Our Identity


        ‘We are Servants of Christ’       Jude 1       

The Apostles introduced themselves as “servants of Christ”

Jude presents his identity in his servant role over his blood role

This Jude was one of Jesus’ brothers by birth (Mark 6:3)

What did being a servant mean in that cultural context?

The Apostles actually didn’t use the word “servant”; they used the word “slave”

Servants had some choice and freedom, but slaves were owned

So why did Bible translators use the word servant instead of slave?

The answer is found in the change in what slavery looked like when English translations began

In the New Testament world, a large percentage of the population were slaves

Most of these were conquered nations and their descendants

Slaves could hold virtually any position in society (teachers, doctors, artisans etc)

When you saw a slave, they typically dressed and looked like everyone else

The New Testament context of slave, was someone owned, but also usually valued and respected

By the time English translations began, slavery looked quite different

It was the slavery we think of in the British world and United States

This slavery was based on race, prejudice, brutality and chains

Translators felt these changes in slavery would distort the readers perceptions of what the New Testament intended

When we read that we are “servants” of Christ, it is a mix of what we now think of concerning a slave and a servant

Being a servant (slave) is our identity, but it’s not the whole story

We are also adopted as children of God and we are the bride of Christ

We should hold to the worth of those images, and at the same time, recognize in this world we labor as servant of our Master

What are the characteristics of being a servant/slave of Christ?

1.  As servants, we live in submission to Christ our Lord

Servants hold a subservient role; that is the most fundamental reality about them

We live to serve God; He doesn’t exist to please us (Luke 17:7-10)

2.  As servants, we practice obedience to Christ’s will

Servants don’t stop to consider which commands to obey, or how fully they will obey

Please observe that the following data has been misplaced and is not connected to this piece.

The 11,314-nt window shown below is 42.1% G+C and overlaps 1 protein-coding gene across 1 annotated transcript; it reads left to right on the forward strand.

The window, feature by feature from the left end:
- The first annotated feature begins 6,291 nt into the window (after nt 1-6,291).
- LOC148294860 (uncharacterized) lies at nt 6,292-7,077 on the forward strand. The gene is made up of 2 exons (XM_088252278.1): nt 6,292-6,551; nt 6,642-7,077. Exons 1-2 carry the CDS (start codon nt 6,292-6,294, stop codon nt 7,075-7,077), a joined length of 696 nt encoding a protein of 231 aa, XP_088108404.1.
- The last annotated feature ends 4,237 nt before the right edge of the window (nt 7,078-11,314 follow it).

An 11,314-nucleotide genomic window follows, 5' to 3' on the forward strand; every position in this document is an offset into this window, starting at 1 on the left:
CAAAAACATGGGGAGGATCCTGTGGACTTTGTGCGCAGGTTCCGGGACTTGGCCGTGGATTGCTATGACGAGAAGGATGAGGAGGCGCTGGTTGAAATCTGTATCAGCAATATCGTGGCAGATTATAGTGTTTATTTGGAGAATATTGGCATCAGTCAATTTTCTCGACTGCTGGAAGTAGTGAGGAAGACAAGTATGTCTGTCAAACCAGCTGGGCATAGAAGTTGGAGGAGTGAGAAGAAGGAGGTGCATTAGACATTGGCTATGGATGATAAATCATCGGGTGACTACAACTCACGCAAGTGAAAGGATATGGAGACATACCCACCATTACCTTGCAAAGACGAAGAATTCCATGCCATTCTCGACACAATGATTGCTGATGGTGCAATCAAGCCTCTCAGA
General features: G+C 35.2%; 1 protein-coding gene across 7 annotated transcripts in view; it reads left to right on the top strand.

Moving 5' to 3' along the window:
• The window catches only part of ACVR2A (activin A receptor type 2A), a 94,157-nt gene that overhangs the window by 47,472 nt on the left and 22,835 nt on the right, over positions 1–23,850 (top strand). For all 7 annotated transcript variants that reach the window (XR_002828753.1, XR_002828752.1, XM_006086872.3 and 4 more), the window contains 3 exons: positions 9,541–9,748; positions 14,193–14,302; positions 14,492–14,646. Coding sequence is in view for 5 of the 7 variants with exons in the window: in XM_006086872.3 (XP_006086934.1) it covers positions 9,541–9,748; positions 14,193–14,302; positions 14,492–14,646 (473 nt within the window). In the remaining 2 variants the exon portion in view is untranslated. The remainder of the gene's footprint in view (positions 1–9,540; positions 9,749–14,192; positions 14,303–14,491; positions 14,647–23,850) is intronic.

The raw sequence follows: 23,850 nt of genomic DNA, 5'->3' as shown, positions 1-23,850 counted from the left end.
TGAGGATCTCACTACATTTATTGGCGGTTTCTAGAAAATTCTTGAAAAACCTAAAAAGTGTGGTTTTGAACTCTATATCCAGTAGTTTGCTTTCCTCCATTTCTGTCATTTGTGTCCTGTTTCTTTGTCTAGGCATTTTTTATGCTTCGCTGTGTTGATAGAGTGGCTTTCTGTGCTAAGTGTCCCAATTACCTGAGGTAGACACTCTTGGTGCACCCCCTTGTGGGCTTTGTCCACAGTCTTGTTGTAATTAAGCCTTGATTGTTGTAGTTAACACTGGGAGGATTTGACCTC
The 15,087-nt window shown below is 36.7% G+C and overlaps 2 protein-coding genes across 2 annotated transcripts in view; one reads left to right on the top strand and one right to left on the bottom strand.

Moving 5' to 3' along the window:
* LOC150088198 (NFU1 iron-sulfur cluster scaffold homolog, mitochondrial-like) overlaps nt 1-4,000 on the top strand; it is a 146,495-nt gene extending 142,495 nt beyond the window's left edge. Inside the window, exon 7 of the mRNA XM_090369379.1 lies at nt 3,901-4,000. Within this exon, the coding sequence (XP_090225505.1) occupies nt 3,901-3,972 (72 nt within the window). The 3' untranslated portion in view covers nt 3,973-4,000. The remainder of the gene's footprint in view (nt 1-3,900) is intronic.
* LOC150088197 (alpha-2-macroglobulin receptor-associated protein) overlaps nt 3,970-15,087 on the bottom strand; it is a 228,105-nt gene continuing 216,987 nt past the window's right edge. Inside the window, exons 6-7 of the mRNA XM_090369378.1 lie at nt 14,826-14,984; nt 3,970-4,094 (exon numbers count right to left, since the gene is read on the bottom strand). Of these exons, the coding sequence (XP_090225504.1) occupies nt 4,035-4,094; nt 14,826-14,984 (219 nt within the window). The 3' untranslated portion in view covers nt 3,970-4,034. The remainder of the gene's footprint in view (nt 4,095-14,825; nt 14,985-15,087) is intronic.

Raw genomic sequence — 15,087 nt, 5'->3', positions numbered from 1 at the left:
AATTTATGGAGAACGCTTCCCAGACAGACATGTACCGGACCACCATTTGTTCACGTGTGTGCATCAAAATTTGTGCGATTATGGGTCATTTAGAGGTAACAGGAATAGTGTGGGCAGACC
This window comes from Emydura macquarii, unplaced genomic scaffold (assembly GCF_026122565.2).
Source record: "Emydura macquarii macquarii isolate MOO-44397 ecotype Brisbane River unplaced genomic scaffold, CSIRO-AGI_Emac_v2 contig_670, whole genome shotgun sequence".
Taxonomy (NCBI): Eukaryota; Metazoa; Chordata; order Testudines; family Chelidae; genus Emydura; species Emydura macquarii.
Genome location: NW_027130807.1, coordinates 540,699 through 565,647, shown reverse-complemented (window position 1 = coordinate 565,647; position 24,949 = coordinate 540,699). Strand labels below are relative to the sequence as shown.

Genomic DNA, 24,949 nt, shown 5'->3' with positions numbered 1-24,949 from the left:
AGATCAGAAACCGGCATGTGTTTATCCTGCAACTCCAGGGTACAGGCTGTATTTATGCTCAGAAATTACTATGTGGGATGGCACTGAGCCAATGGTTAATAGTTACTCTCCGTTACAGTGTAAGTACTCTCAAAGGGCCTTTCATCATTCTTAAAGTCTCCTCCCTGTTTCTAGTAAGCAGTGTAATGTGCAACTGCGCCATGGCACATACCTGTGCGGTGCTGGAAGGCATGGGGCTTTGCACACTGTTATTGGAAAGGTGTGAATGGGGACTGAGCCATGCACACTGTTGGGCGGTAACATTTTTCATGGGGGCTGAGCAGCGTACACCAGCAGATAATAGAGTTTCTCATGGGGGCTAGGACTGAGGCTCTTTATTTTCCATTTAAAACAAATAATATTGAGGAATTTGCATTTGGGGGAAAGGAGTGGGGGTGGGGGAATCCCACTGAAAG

If you are knowingly withholding obedience to God, you are being unfaithful!

3.  As servants, we have an exclusive devotion to Christ our Lord

The life of a servant is focused on service to their Master

Christ is not to be one of many features in life – He is to be the center of all our life

4.  As servants, we are accountable to Christ our Lord (Matt 24:45-51)

We cannot be serious about discipleship, church life or about Christ without it

5.  As servants, we are fully dependent upon Christ our Master

A difference between servants and slaves, is that slaves must totally depend on their Master

Are you trying to be self-sufficient about making life work?

Servant is a subservient title, but it is also an honorable one

1.  Servant is the title God used for his mighty leaders

Abraham, Moses and David are all called “My servant” by God

God uses this title in the context of being pleased with them

2.  Being a servant is the mindset of great understanding (Matt 8:8-10)

This centurion applied his understanding of the roles of master and servant to how he approached Jesus

Jesus’ response was that this demonstrated great faith!

The Marines should not expect more of their recruits than God does of his people

3.  Being a servant is the path to accomplishing great things (Matt 20:25-28)

Having a servant attitude is not a minor teaching of Christianity

This is what it means to live as Christian; it is what God looks for and uses

4.  Being a servant was Jesus identity (Matt 12:18) 

Like us, this is far from the whole picture of Jesus identity

Yet, Jesus joyfully embraced being a servant

We cannot follow Jesus unless we embrace our role as his servant

Do you embrace your role as a slave of Christ – or do you resent it? 

How we respond to this aspect of our identity reveals much about our heart and love for Christ


Our Identity in Christ: “We are a Priesthood”               

1 Peter 2:4-5, 9

I have noticed in my years as a pastor that people think being a pastor gives me greater access to God. This is an inaccurate view that can keep us from living by our true identity – which is that all believers are Priests